Dad, it's a good thing you weren't hurt in that bail you did at Tahoe!! I haven't crashed on my bike for a really long time (probably about a year). I would love to do a ride with you when I get back and if we're going for a ride on the road, of course I would use the Cannondale. It was a really poor decision purchasing a mountain bike at the beginning of my mission instead of cycle-cross or hybrid, but I didn't know anything back then and there wasn't anyone to really help me. All the roads are flat here and there is no need for all of the extra stuff a mountain bike has that slows you down.
I just saw Brother White's mormon.org profile!! I watched it but couldn't hear anything because none of the computers here in the Family History Center have speakers and we can't use headphones. Seeing the green landscape during the scenes shot at their home in NC made me realize even more how much I can't stand this desert. The only colors you see here are brown, light brown, brown-green, and brown-yellow . . . just about all the colors you would imagine to appear in your vomit. I am going to miss a lot of things, but the climate and environment are not one of them. Too bad I'll only be in CT for three weeks -- then back to the desert again. :(
El Charro was pretty good but did not live up to my expectations or the all the hype that it gets from everyone. The "famous" green chili burrito wasn't even close to the green chili burrito that my old Branch President's bakery made in Phoenix, and I've eaten in little hole-in-the-wall places that are absolutely delicious. I would like to go back sometime and try another dish though. I don't think I have ever eaten at a restaurant I've heard so much hype about. I just want some good old Garden Catering or a steak, egg and cheese breakfast sandwich with cones (which I'd now just smother in habanero sauce, something I would not have been able to tolerate before the mission).
This past week was an improvement, not only for us but for the entire District. The English-speaking elders are tearing it up with 9 baptismal dates collectively. We were basically at rock bottom after our last baptism, starting from scratch. Even though the numbers aren't where I would like them, we got some new people and some solid potentials. We are going by members homes a lot and asking for referrals. We got a sweet one from another one of the youth in the Ward who is preparing to go on a mission. He said he took his friend to the Visitor's Center and his friend got really emotional and told him that he wants to be baptized!!! That's exactly what we're looking for. The members are so strengthened when they play a crucial role in the conversion of an investigator. We had Danny Quiros who brought us the first baptism I had in this area. Osman German, came to District Meeting to share her experience with the District so they could get ideas on how to inspire their members and work through the youth. Our District is seeing a lot of miracles stemming from the youth. The Zone Leaders found 4 new investigators through Brian, our recent convert. I'm focusing a lot on contacts in the street because when I look back in my District book, people were finding at least 5 new investigators a week and talking to over 100 in the street (sometimes almost 200). I know the elders in our District are good at talking with everyone, but none of us are compared with the elders 2-3 years ago that recorded street contacts and raked in news on a weekly basis. I think there is a difference between talking with everyone in your path and proactively finding people to talk to as companionships are traveling from place to place. I think it's what people did back when they reported street contacts but it's not done anymore. As we proactively work with the members we can also proactively find people in the streets even though it's less effective.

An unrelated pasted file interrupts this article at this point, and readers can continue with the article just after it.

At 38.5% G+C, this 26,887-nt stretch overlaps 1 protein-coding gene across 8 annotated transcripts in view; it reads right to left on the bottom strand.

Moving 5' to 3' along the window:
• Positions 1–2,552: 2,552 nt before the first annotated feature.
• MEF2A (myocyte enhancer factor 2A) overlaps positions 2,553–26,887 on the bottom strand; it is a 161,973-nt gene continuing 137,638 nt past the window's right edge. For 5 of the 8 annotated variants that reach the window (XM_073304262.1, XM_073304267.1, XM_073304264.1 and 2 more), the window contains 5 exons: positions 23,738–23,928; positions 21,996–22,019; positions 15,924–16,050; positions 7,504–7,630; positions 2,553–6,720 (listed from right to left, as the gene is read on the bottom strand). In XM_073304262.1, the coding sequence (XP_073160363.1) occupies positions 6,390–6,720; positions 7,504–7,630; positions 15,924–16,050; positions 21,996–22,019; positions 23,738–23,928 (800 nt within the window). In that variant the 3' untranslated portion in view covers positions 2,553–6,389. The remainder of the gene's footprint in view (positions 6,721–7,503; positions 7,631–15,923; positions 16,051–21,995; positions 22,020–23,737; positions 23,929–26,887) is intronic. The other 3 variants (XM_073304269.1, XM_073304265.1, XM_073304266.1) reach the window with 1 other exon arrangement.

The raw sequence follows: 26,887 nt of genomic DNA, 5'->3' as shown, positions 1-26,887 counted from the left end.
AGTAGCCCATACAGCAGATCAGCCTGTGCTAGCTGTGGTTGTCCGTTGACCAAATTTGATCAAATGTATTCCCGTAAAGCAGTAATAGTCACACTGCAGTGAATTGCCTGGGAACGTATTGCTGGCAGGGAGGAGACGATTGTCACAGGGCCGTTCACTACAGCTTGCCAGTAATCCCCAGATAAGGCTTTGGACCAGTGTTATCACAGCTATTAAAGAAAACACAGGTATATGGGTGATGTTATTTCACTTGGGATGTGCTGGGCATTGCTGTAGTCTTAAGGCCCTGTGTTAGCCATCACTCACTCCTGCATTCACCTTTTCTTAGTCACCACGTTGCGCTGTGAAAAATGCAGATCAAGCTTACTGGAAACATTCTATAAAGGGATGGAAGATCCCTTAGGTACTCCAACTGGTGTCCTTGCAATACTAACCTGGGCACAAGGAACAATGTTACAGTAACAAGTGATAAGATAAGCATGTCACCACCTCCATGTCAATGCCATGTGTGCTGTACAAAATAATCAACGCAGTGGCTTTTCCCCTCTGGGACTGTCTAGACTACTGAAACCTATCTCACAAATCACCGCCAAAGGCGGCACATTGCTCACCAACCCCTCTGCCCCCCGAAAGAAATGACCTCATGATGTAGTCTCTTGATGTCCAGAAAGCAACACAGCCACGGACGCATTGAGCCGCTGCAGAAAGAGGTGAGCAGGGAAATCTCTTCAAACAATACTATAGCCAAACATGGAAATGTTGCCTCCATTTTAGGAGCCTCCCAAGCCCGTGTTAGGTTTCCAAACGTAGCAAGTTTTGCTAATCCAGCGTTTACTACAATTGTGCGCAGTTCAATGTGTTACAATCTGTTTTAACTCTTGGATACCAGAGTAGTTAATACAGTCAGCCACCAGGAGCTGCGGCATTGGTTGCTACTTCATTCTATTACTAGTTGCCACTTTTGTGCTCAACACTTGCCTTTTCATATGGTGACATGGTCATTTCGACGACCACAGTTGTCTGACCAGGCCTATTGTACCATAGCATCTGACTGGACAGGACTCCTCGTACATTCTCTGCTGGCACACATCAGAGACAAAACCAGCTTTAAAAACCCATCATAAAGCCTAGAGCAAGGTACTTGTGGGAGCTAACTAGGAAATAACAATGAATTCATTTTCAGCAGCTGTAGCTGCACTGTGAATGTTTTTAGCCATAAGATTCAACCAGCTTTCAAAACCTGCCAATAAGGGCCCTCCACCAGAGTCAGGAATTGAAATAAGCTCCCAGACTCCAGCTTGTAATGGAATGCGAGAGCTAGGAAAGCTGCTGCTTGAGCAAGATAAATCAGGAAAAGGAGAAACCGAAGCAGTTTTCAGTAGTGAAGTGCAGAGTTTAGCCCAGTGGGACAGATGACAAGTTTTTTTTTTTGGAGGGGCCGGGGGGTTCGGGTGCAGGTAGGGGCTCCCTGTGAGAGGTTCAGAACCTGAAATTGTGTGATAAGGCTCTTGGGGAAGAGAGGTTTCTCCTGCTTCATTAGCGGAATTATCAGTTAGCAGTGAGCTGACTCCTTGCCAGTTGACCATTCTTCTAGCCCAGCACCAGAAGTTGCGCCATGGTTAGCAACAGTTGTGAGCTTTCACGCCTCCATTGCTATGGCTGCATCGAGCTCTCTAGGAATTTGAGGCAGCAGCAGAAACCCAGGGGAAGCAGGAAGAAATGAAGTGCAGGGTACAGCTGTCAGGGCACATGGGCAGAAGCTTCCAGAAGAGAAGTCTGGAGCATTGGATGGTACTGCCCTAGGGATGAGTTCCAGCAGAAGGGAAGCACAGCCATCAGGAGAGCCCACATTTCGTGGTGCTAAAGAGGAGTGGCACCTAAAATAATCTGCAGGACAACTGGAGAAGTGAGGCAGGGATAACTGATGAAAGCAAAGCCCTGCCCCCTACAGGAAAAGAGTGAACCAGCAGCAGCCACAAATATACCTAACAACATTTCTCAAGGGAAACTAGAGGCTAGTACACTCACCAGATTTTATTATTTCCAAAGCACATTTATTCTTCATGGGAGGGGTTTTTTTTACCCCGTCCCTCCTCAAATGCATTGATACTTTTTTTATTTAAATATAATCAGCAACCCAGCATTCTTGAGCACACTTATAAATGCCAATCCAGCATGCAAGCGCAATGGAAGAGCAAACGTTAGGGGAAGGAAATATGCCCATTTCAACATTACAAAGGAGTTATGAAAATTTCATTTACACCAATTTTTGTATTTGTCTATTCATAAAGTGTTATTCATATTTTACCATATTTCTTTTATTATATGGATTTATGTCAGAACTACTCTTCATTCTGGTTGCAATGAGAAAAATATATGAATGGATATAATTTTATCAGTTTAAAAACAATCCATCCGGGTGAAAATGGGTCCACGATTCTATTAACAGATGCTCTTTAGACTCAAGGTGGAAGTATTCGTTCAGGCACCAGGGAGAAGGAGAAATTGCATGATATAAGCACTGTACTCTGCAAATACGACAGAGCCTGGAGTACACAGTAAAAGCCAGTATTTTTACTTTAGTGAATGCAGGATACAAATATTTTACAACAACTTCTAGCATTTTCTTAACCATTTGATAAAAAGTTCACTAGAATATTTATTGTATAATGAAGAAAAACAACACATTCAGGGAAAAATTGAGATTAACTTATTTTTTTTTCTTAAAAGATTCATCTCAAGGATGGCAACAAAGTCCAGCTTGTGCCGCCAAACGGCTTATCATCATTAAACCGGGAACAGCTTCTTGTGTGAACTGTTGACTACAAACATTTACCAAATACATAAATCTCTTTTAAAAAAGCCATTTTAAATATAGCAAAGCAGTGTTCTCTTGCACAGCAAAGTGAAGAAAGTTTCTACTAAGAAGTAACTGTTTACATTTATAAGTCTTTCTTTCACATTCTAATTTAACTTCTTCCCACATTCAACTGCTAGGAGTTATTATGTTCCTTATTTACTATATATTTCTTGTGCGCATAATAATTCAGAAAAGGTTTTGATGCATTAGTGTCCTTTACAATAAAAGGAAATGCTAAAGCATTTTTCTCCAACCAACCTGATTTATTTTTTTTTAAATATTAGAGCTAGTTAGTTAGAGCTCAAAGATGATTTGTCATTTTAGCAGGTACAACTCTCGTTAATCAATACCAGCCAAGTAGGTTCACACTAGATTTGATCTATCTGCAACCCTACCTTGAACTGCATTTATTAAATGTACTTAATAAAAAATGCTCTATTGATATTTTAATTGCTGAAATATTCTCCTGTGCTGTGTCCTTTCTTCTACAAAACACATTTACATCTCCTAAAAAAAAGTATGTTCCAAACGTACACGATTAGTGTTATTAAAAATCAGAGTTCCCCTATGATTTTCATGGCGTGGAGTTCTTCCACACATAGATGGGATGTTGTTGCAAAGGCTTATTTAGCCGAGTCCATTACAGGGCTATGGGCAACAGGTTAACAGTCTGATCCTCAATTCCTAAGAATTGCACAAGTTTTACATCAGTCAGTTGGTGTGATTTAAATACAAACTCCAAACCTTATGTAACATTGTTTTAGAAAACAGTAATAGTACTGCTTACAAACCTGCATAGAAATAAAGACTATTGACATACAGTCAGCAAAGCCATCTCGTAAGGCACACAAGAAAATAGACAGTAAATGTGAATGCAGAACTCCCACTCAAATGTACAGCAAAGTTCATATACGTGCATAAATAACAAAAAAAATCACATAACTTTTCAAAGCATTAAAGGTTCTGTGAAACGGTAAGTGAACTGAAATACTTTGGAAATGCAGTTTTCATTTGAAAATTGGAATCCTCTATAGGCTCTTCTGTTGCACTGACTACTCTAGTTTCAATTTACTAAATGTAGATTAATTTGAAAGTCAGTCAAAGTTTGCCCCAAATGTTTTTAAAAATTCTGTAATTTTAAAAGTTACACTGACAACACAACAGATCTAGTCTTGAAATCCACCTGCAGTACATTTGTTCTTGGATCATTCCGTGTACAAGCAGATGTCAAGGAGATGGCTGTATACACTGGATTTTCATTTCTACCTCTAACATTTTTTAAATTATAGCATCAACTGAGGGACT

Anyway, I need to go. Hope everything is well at home.